2.4. Environment and water
The hygienic situation and the missing supply with clean drinking water further aggravate the health problems in the Philippines. According to the National Statistics Agency more than 24 million households (2000) neither have save access to clean drinking water nor hygienic toilets.30 Unsanitary circumstances as well as the contamination of water - especially in great agglomerations - contribute to the above mentioned prevalence and spread of communicable diseases. Usually a wastewater system is missing and thus, rubbish and wastewater reach rivers unrefined. The rich on the other hand have access to clean drinking water and can even afford to irrigate their golf courts whereas the poor and informal sector workers have to live with bad water quality. The National Health Insurance Corporation PhilHealth stated in 2003 that there are “islands of excellent provision”31 whereas poor people die more often because of diseases related to bad hygiene.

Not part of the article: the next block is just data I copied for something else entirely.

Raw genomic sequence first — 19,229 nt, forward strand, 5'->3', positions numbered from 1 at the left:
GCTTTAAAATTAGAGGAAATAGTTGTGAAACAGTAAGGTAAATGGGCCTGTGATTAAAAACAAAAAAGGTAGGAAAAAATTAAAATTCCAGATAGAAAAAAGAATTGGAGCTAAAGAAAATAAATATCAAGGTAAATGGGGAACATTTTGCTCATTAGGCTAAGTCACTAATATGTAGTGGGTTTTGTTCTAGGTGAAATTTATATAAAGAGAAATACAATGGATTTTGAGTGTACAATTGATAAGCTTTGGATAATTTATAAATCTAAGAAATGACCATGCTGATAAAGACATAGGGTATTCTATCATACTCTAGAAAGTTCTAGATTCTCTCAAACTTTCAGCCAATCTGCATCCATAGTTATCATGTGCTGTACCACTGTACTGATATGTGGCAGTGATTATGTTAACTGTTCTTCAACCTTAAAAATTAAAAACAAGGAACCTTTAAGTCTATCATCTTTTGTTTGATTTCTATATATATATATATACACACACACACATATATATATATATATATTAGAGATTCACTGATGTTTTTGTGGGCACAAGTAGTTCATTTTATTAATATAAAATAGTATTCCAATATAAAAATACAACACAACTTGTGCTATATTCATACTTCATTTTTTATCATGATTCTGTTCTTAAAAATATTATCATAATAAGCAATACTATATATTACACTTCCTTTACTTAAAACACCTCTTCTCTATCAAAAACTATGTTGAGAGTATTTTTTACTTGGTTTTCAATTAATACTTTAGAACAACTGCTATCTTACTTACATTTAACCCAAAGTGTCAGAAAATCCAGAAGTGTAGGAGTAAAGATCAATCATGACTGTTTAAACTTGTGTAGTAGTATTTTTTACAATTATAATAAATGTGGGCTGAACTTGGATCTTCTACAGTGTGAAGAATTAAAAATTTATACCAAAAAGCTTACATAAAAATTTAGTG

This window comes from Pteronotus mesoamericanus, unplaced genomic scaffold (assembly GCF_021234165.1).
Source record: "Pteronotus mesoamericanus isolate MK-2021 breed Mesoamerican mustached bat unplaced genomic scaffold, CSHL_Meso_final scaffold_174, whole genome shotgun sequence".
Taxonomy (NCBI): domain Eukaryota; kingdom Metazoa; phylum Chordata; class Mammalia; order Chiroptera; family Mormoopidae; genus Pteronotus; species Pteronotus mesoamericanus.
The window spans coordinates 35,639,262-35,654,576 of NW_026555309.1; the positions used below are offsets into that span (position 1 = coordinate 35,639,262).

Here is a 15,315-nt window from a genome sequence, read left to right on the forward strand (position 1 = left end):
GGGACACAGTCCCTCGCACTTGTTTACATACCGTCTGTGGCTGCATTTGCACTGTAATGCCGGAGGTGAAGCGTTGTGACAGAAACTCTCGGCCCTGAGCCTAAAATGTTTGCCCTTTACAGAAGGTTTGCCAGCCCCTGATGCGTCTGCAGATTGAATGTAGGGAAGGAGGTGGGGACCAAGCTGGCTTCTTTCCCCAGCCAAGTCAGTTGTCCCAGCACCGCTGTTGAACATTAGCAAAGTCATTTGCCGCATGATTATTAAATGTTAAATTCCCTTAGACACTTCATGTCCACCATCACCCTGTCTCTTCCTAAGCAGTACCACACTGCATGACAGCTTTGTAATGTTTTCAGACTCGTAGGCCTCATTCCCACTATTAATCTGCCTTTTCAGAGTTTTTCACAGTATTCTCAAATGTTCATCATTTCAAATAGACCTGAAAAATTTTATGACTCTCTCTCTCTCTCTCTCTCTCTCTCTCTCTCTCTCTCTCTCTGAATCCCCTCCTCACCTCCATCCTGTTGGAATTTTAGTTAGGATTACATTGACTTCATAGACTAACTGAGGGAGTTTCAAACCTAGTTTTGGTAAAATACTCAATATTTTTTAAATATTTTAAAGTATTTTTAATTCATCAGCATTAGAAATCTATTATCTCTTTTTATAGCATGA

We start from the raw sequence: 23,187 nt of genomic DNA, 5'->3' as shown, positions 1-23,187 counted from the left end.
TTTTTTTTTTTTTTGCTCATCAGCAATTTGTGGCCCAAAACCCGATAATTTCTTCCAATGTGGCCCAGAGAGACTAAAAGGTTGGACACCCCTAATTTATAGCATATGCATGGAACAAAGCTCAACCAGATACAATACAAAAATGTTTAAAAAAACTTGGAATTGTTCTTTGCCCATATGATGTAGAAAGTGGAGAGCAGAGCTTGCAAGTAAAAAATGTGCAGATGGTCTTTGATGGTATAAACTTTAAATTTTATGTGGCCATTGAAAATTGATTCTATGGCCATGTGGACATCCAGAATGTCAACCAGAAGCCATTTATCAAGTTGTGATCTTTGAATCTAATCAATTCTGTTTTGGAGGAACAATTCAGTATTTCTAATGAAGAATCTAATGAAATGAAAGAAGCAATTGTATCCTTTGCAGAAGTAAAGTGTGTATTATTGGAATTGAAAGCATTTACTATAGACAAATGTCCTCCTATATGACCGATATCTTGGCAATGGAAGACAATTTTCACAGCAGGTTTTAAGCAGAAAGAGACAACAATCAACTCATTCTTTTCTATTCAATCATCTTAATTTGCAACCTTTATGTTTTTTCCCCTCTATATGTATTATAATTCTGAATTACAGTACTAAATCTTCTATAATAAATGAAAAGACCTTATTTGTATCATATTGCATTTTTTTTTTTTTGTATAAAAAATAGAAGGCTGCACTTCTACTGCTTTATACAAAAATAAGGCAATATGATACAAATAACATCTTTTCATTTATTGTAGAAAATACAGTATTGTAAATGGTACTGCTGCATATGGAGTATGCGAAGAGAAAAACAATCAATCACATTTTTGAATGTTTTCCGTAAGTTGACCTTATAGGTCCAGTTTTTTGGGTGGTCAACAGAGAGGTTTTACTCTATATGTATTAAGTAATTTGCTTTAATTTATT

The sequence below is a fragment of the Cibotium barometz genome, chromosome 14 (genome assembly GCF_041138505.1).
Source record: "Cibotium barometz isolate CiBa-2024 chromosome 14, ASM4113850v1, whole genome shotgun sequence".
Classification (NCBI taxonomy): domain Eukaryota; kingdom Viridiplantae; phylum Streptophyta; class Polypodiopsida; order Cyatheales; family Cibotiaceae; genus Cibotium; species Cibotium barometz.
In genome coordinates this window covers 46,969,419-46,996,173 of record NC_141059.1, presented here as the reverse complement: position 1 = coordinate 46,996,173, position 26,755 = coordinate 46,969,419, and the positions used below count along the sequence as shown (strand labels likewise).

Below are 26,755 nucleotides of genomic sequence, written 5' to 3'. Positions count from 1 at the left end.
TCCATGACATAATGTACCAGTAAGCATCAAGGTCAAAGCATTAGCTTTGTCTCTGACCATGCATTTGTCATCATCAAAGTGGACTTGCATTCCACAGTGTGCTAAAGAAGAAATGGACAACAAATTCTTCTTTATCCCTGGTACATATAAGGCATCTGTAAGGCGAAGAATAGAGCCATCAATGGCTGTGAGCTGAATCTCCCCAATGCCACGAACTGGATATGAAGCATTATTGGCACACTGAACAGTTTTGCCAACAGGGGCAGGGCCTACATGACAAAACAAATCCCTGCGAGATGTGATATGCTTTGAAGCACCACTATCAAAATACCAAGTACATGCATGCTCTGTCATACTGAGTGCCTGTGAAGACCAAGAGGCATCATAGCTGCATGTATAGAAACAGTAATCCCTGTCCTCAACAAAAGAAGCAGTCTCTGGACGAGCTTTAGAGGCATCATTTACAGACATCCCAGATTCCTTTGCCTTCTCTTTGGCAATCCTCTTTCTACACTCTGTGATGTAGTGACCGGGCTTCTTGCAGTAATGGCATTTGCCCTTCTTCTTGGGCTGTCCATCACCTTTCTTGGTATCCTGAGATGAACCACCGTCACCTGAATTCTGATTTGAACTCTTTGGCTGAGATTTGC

Another environmental health threat is air pollution. Especially in the urban agglomeration of Metro Manila the exposure to air contamination with dust particles, sulfur and aerosols is extremely high. For example, the usual concentration of particulate matter in Manila’s air is four times higher than the maximum threshold value of an EU directive. It is estimated that approximately 16 persons die of air pollution every day in Metro Manila.32
2.5. Missing access